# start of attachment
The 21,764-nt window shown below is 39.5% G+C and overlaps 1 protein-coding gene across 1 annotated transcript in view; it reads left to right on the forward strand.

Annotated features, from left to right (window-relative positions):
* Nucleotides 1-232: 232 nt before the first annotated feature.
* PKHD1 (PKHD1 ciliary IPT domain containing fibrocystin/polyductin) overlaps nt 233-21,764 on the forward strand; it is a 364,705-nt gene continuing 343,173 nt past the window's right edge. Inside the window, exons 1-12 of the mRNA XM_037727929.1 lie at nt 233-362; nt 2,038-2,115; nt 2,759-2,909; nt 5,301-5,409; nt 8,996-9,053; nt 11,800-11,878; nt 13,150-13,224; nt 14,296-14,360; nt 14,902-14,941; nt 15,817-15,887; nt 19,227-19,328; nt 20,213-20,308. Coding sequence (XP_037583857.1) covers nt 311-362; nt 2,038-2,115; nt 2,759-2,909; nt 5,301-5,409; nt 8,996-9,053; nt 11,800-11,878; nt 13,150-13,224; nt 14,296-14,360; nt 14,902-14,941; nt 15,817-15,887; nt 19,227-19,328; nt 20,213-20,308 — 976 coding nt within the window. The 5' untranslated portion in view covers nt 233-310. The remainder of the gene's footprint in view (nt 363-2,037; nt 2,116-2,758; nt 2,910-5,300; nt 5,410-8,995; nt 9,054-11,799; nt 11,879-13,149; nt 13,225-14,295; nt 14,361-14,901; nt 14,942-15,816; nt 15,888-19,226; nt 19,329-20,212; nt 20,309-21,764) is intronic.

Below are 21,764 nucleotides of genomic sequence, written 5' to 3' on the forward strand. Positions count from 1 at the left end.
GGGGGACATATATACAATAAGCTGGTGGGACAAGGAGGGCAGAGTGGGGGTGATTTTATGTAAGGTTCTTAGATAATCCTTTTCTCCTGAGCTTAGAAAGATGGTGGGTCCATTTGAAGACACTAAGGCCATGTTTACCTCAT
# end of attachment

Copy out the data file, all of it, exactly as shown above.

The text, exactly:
The 21,764-nt window shown below is 39.5% G+C and overlaps 1 protein-coding gene across 1 annotated transcript in view; it reads left to right on the forward strand.

Annotated features, from left to right (window-relative positions):
* Nucleotides 1-232: 232 nt before the first annotated feature.
* PKHD1 (PKHD1 ciliary IPT domain containing fibrocystin/polyductin) overlaps nt 233-21,764 on the forward strand; it is a 364,705-nt gene continuing 343,173 nt past the window's right edge. Inside the window, exons 1-12 of the mRNA XM_037727929.1 lie at nt 233-362; nt 2,038-2,115; nt 2,759-2,909; nt 5,301-5,409; nt 8,996-9,053; nt 11,800-11,878; nt 13,150-13,224; nt 14,296-14,360; nt 14,902-14,941; nt 15,817-15,887; nt 19,227-19,328; nt 20,213-20,308. Coding sequence (XP_037583857.1) covers nt 311-362; nt 2,038-2,115; nt 2,759-2,909; nt 5,301-5,409; nt 8,996-9,053; nt 11,800-11,878; nt 13,150-13,224; nt 14,296-14,360; nt 14,902-14,941; nt 15,817-15,887; nt 19,227-19,328; nt 20,213-20,308 — 976 coding nt within the window. The 5' untranslated portion in view covers nt 233-310. The remainder of the gene's footprint in view (nt 363-2,037; nt 2,116-2,758; nt 2,910-5,300; nt 5,410-8,995; nt 9,054-11,799; nt 11,879-13,149; nt 13,225-14,295; nt 14,361-14,901; nt 14,942-15,816; nt 15,888-19,226; nt 19,329-20,212; nt 20,309-21,764) is intronic.

Below are 21,764 nucleotides of genomic sequence, written 5' to 3' on the forward strand. Positions count from 1 at the left end.
GGGGGACATATATACAATAAGCTGGTGGGACAAGGAGGGCAGAGTGGGGGTGATTTTATGTAAGGTTCTTAGATAATCCTTTTCTCCTGAGCTTAGAAAGATGGTGGGTCCATTTGAAGACACTAAGGCCATGTTTACCTCAT